The Anglo-American Conservative Tradition and Its Surprising Jewish Roots

In today’s political discourse, argue Ofir Haivry and Yoram Hazony, there is a tendency to conflate two distinct sets of ideas: a conservative tradition embraced perhaps most importantly by Edmund Burke and Alexander Hamilton and a liberal tradition, founded by John Locke and embraced by Thomas Paine and Thomas Jefferson. These competing traditions share key points in common: respect for individual liberty, belief in republican government, and hostility toward dictatorship. But they differ in their attitudes toward universalism, religion, and progress. Haivry and Hazony trace the conservative tradition from the 15th-century English political philosopher John Fortescue to the 19th century, and note the influence of Judaism on some of its most important exponents:

According to Fortescue, . . . the powers of the English king are limited by the traditional laws of the English nation, in the same way—as Fortescue emphasizes—that the powers of the Jewish king in the Mosaic constitution in Deuteronomy are limited by the traditional laws of the Israelite nation. . . . [But] the decisive chapter in the formation of modern Anglo-American conservatism . . . is dominated by the figure of John Selden (1584–1654), probably the greatest theorist of Anglo-American conservatism. . . .

Selden saw himself as an heir to Fortescue. . . . His own much more extensive theoretical defense of English national traditions appeared in the form of short historical treatises on English law, as well as in a series of massive works examining political theory and law in conversation with classical rabbinic Judaism. In these works, Selden sought to defend conservative traditions, including the English one, not only against [advocates of absolute monarchy], but also against the claims of a universalist rationalism, according to which men could simply consult their own reason, which was the same for everyone, to determine the best constitution for mankind. . . .

Selden recognizes that, in making . . . selections from the traditions of the past, we tacitly rely upon a higher criterion for selection, a natural law established by God, which prescribes “what is truly best” for mankind in the most elementary terms. In his Natural and National Law, Selden explains that this natural law has been discovered over long generations since the biblical times and has come down to us in various versions. Of these, the most reliable is that of the Talmud, which describes the seven laws of the children of Noah prohibiting murder, theft, sexual perversity, cruelty to beasts, idolatry and defaming God, and requiring courts of law to enforce justice. . . .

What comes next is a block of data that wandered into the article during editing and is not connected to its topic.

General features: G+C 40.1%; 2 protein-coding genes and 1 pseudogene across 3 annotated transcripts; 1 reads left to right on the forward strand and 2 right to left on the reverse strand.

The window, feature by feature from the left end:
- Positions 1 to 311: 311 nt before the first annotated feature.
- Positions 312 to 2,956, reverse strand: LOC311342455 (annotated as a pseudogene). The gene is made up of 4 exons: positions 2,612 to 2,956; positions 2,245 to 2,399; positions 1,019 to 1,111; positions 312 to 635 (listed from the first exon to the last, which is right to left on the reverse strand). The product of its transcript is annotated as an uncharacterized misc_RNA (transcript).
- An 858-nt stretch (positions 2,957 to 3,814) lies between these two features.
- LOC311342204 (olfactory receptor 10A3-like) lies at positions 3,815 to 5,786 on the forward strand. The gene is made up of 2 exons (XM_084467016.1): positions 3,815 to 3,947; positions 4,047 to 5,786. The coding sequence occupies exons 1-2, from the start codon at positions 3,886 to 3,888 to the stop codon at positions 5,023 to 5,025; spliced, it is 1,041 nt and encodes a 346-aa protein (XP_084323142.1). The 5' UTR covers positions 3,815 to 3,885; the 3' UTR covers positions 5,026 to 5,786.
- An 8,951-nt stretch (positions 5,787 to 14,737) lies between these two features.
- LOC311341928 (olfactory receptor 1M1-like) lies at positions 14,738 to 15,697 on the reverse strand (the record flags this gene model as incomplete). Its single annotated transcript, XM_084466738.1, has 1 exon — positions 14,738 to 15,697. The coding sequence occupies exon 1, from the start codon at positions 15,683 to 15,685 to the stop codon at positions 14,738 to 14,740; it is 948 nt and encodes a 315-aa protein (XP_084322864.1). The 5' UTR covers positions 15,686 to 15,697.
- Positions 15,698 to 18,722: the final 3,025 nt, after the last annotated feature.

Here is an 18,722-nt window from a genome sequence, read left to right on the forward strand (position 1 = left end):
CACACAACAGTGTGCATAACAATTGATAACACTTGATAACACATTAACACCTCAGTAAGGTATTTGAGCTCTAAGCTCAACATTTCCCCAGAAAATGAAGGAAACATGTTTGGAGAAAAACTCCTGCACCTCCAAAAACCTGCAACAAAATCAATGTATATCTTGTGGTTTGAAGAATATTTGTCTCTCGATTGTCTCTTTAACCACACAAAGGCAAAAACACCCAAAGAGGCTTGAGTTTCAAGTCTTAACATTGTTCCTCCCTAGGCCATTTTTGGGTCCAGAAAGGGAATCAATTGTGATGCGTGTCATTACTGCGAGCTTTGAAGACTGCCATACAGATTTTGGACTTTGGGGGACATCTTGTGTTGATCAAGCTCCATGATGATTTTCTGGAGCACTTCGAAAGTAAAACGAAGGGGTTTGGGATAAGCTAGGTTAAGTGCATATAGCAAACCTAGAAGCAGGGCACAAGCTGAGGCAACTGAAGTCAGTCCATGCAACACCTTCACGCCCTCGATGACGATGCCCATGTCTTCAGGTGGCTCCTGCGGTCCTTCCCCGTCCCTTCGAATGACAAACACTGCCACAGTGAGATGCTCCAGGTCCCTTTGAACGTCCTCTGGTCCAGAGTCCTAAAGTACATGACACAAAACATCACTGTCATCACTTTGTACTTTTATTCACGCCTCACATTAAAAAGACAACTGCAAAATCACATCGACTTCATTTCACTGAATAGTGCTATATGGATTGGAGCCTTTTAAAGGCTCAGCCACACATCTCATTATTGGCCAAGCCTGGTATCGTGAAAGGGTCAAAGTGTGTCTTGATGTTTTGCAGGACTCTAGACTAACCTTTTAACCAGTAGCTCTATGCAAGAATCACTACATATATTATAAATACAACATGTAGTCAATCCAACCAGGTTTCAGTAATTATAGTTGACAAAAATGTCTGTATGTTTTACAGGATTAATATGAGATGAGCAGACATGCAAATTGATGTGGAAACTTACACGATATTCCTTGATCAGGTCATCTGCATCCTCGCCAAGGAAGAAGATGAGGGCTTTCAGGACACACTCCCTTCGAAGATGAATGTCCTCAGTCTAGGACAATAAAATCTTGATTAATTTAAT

Nonetheless, Selden emphasizes that no nation can govern itself by directly appealing to such fundamental law. . . It is thus wise to respect the different laws found among nations, both those that appear right to us and those that appear mistaken, for different perspectives may each have something to contribute to our pursuit of the truth.

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Read more at American Affairs

More about: Conservatism, History & Ideas, John Locke, John Selden, Judaism, Political philosophy

 

The Arab Press Blames Iran Rather Than Israel for Gaza’s Woes

Following the fighting between Israel and Islamic Jihad over the weekend, many journalists and commentators in Bahrain, the United Arab Emirates, and Saudi Arabia didn’t rush to condemn the Jewish state. Instead, as the translators at the Middle East Media Research Institute (MEMRI) note, they criticized the terrorist group for “operating in service of Iranian interests and thus inflicting suffering on the Gaza Strip’s residents.” One Saudi intellectual, Turki al-Hamad, wrote the following on Twitter:

It is apparent that, if at one time any confrontation between Israel and the Palestinian organizations would attract world and Arab attention and provoke a wave of anger [against Israel], today it does not shock most Arabs and most of the world’s [countries]. Furthermore, even a sense of human solidarity [with the Palestinians] has become rare and embarrassing, raising the question, “Why [is this happening] and who is to blame?”

I believe that the main reason is the lack of confidence in all the Palestinian leaders. . . . From the Arabs’ and the world’s perspective, it is already clear that these leaders are manipulating the [Palestinian] cause out of self-interest and diplomatic, economic, or even personal motives, and that the Palestinian issue is completely unconnected to this. The Palestinian cause has become a bargaining chip in the hands of these and other organizations and states headed by the [Iranian] ayatollah regime.

A, article in a major Arabic-language newspaper took a similar approach:

In a lengthy front-page report on August 7, the London-based UAE daily Al-Arab criticized Islamic Jihad, writing that “Gaza again became an arena for the settling of accounts between Iran and Israel, while the Palestinian citizens are the ones paying the price.” It added that Iran does not want to confront Israel directly for its bombings in Syria and its attacks on Iranian scientists and nuclear facilities.

“The war in Gaza is not the first, nor will it be the last. But it proves . . . that Iran is exploiting Gaza as it exploits Lebanon, in order to strengthen its hand in negotiations with the West. We all know that Iran hasn’t fired a single bullet at Israel, and it also will not do this to defend Gaza or Lebanon.”

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Read more at MEMRI

More about: Gaza Strip, Iran, Islamic Jihad, Israel-Arab relations, Persian Gulf